Pets: Compound derived from mushrooms shows promise in treating deadly cancer in dogs, may help humans
flickr photo by Franco Folini
When a dog is diagnosed with hemangiosarcoma, the prognosis is not good, and even with chemotherapy treatment, long-term survival is generally out of the question. That is why so many pet owners have chosen not to treat that type of cancer (which starts in the blood cells and progresses to the spleen), along with the cost and the rigors of repeated veterinary visits.
Two veterinary researchers from the University of Pennsylvania School of Veterinary Medicine decided to take a closer look at addressing the disease with an alternative approach: using a compound derived from the Yunzhi (Coriolus versicolor) mushroom that has been used in Traditional Chinese Medicine for more than 2,000 years.
The compound, polysaccharopeptide, or PSP, is thought to have immune-boosting properties and will affect tumors.
The researchers, Dorothy Cimino Brown, professor and chair of the Department of Clinical Studies and director of the Veterinary Clinical Investigation Center, and Jennifer Reetz, attending radiologist in the Department of Clinical Studies, co-authored the study, which was funded by a grant from Chinese Medicine Holdings LTD. and published in the journal Evidence-Based Complementary and Alternative Medicine.
A PSP preparation compounded by pharmacists at the university, called I'm-Yunity, was given to 15 dogs — divided into three groups and dosed with 25, 50 or 100 mg/kg/day — respectively. During the study, the canines' blood was tested and ultrasounds were used to monitor changes in tumor growth.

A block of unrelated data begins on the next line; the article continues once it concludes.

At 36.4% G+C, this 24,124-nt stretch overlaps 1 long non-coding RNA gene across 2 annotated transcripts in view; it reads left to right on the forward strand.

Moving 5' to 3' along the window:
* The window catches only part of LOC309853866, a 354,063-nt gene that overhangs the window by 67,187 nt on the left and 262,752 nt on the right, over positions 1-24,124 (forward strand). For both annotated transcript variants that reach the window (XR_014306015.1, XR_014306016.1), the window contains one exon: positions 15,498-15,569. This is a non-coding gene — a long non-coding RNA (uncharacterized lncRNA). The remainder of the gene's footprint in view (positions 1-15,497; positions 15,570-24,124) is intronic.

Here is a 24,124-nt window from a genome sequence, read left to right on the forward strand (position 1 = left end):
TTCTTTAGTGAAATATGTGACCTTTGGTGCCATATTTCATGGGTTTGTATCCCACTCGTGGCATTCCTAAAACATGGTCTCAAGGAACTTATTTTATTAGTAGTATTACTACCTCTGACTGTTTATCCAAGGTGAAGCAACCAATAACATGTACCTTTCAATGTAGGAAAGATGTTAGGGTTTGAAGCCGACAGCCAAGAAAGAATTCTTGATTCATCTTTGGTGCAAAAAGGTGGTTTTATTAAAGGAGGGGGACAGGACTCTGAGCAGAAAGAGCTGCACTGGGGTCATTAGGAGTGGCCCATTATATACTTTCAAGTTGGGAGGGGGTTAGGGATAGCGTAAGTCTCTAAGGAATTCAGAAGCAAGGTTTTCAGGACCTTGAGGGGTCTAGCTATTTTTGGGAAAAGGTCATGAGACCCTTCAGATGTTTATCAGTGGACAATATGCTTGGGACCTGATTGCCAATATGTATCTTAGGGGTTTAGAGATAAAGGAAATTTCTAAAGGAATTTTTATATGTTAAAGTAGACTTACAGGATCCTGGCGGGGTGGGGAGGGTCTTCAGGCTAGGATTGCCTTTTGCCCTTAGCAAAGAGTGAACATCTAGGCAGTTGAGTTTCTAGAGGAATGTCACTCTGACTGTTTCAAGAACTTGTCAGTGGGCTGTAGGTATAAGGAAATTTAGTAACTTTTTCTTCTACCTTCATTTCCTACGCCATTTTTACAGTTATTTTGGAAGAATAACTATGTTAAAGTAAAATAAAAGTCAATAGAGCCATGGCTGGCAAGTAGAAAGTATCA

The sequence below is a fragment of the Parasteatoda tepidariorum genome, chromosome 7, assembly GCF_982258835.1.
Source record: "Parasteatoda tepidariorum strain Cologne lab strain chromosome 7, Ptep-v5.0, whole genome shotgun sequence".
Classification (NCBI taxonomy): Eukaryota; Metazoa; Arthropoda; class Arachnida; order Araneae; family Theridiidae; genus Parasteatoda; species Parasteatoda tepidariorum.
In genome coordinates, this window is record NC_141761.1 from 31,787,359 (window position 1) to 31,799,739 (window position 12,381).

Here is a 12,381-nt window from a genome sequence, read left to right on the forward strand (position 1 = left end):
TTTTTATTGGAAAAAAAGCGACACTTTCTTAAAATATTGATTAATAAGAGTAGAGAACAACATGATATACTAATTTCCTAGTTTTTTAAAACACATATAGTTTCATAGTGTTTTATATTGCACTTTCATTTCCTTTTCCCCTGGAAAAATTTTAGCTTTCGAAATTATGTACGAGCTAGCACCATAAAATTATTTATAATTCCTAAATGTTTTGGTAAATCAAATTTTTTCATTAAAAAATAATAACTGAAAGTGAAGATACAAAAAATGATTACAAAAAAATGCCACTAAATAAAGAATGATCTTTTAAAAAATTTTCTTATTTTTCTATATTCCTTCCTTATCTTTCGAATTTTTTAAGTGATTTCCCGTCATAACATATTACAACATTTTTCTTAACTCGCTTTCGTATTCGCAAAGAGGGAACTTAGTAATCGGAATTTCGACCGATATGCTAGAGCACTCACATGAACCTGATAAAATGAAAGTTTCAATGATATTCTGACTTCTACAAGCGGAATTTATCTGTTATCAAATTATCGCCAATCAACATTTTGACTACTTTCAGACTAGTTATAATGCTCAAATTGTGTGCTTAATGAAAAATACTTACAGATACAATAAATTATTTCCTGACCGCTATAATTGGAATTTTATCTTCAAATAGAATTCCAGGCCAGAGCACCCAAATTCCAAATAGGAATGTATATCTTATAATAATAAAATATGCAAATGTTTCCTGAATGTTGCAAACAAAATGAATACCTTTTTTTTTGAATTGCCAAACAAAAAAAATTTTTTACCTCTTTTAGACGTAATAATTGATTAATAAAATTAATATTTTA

Results of the researchers' trial suggest that I'm-Yunity was effective in thwarting the tumors' progression, and the highest dose gave the most favorable results, with a median survival of 199 days. Best of all, undergoing treatment with the PSP preparation is easier than the current go-to treatment, and there are no known adverse side effects.
"We were shocked. Prior to this, the longest reported median survival time of dogs with hemangiosarcoma of the spleen that underwent no further treatment was 86 days. We had dogs that lived beyond a year with nothing other than this mushroom as treatment," said Cimino Brown.
More trials are planned in dogs with hemangiosarcoma and other cancers.
Cimino Brown added, "Although hemangiosarcoma is a very sad and devastating disease in the long term, if we prove that this works, this treatment can be a really nice alternative for owners to have increased quality time with their pet at the end of its life."
Along with future studies in animals, the company that produces I'm-Yunity is thinking about conducting trials in humans. This isn't the first time that the worlds of veterinary medicine and human medicine have converged. Many of the chemotherapy drugs that are used in pets have previously proven effective in humans, and researchers are taking advantage of the pared-down nature of canine genetics to gain insight into the human genome.
Read more about the study on PSP and canine cancer by clicking here.